Short Attention Span Summary
Take your meds like a CHAMP…or not.
Amitriptyline or topiramate were no better for pediatric migraine prophylaxis than placebo in this RCT, and the active treatment groups had a higher incidence of adverse effects (mostly anticholinergic), including one suicide attempt in the topiramate group. The trial was stopped early due to futility.
These two drugs do not seem to help prevent migraine headache in kids and may cause harm. Sometimes we are asked by pediatric neurology to start prophylaxis meds from the ED. Avoid these two, at least.
N Engl J Med. 2016 Oct 27. [Epub ahead of print]
1From the Department of Pediatrics, University of Cincinnati College of Medicine (S.W.P., A.D.H.), and the Division of Behavioral Medicine and Clinical Psychology (S.W.P., L.A.C.), the Office for Clinical and Translational Research (L.L.K.), and the Division of Neurology (A.D.H.), Cincinnati Children’s Hospital Medical Center – all in Cincinnati; the Department of Biostatistics, Clinical Trials Statistical and Data Management Center, University of Iowa, Iowa City (C.S.C., D.J.E., E.A.K., J.W.Y.); and the National Institute of Neurological Disorders and Stroke, Bethesda, MD (L.L.P.).
Which, medication, if any, to use to prevent the headache of pediatric migraine has not been established.
We conducted a randomized, double-blind, placebo-controlled trial of amitriptyline (1 mg per kilogram of body weight per day), topiramate (2 mg per kilogram per day), and placebo in children and adolescents 8 to 17 years of age with migraine. Patients were randomly assigned in a 2:2:1 ratio to receive one of the medications or placebo. The primary outcome was a relative reduction of 50% or more in the number of headache days in the comparison of the 28-day baseline period with the last 28 days of a 24-week trial. Secondary outcomes were headache-related disability, headache days, number of trial completers, and serious adverse events that emerged during treatment.
A total of 361 patients underwent randomization, and 328 were included in the primary efficacy analysis (132 in the amitriptyline group, 130 in the topiramate group, and 66 in the placebo group). The trial was concluded early for futility after a planned interim analysis. There were no significant between-group differences in the primary outcome, which occurred in 52% of the patients in the amitriptyline group, 55% of those in the topiramate group, and 61% of those in the placebo group (amitriptyline vs. placebo, P=0.26; topiramate vs. placebo, P=0.48; amitriptyline vs. topiramate, P=0.49). There were also no significant between-group differences in headache-related disability, headache days, or the percentage of patients who completed the 24-week treatment period. Patients who received amitriptyline or topiramate had higher rates of several adverse events than those receiving placebo, including fatigue (30% vs. 14%) and dry mouth (25% vs. 12%) in the amitriptyline group and paresthesia (31% vs. 8%) and weight loss (8% vs. 0%) in the topiramate group. Three patients in the amitriptyline group had serious adverse events of altered mood, and one patient in the topiramate group had a suicide attempt.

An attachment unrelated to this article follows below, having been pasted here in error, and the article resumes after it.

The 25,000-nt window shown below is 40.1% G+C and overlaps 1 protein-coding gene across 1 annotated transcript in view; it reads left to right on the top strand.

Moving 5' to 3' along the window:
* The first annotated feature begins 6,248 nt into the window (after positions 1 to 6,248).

There were no significant differences in reduction in headache frequency or headache-related disability in childhood and adolescent migraine with amitriptyline, topiramate, or placebo over a period of 24 weeks. The active drugs were associated with higher rates of adverse events. (Funded by the National Institutes of Health; CHAMP ClinicalTrials.govnumber, NCT01581281 ).
PMID: 27788026 [PubMed – as supplied by publisher]